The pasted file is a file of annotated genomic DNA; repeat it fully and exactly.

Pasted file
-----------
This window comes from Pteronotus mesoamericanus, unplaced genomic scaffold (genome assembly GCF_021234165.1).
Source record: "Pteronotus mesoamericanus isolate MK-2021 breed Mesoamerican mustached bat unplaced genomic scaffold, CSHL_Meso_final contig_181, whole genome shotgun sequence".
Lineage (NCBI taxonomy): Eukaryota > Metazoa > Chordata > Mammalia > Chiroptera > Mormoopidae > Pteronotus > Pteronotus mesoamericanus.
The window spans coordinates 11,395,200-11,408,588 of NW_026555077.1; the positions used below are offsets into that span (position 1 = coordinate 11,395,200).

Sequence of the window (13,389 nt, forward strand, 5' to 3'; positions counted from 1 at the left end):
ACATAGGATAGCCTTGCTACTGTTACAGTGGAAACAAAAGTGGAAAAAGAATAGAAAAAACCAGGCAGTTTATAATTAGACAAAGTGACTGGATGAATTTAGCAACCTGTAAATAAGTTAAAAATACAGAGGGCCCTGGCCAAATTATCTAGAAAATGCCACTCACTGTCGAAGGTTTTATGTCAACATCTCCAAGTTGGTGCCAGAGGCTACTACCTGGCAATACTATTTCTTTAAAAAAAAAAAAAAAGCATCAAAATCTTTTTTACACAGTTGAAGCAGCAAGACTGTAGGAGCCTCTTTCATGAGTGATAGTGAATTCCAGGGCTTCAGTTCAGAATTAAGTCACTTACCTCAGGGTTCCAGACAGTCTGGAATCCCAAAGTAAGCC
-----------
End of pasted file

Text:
This window comes from Pteronotus mesoamericanus, unplaced genomic scaffold (genome assembly GCF_021234165.1).
Source record: "Pteronotus mesoamericanus isolate MK-2021 breed Mesoamerican mustached bat unplaced genomic scaffold, CSHL_Meso_final contig_181, whole genome shotgun sequence".
Lineage (NCBI taxonomy): Eukaryota > Metazoa > Chordata > Mammalia > Chiroptera > Mormoopidae > Pteronotus > Pteronotus mesoamericanus.
The window spans coordinates 11,395,200-11,408,588 of NW_026555077.1; the positions used below are offsets into that span (position 1 = coordinate 11,395,200).

Sequence of the window (13,389 nt, forward strand, 5' to 3'; positions counted from 1 at the left end):
ACATAGGATAGCCTTGCTACTGTTACAGTGGAAACAAAAGTGGAAAAAGAATAGAAAAAACCAGGCAGTTTATAATTAGACAAAGTGACTGGATGAATTTAGCAACCTGTAAATAAGTTAAAAATACAGAGGGCCCTGGCCAAATTATCTAGAAAATGCCACTCACTGTCGAAGGTTTTATGTCAACATCTCCAAGTTGGTGCCAGAGGCTACTACCTGGCAATACTATTTCTTTAAAAAAAAAAAAAAAGCATCAAAATCTTTTTTACACAGTTGAAGCAGCAAGACTGTAGGAGCCTCTTTCATGAGTGATAGTGAATTCCAGGGCTTCAGTTCAGAATTAAGTCACTTACCTCAGGGTTCCAGACAGTCTGGAATCCCAAAGTAAGCC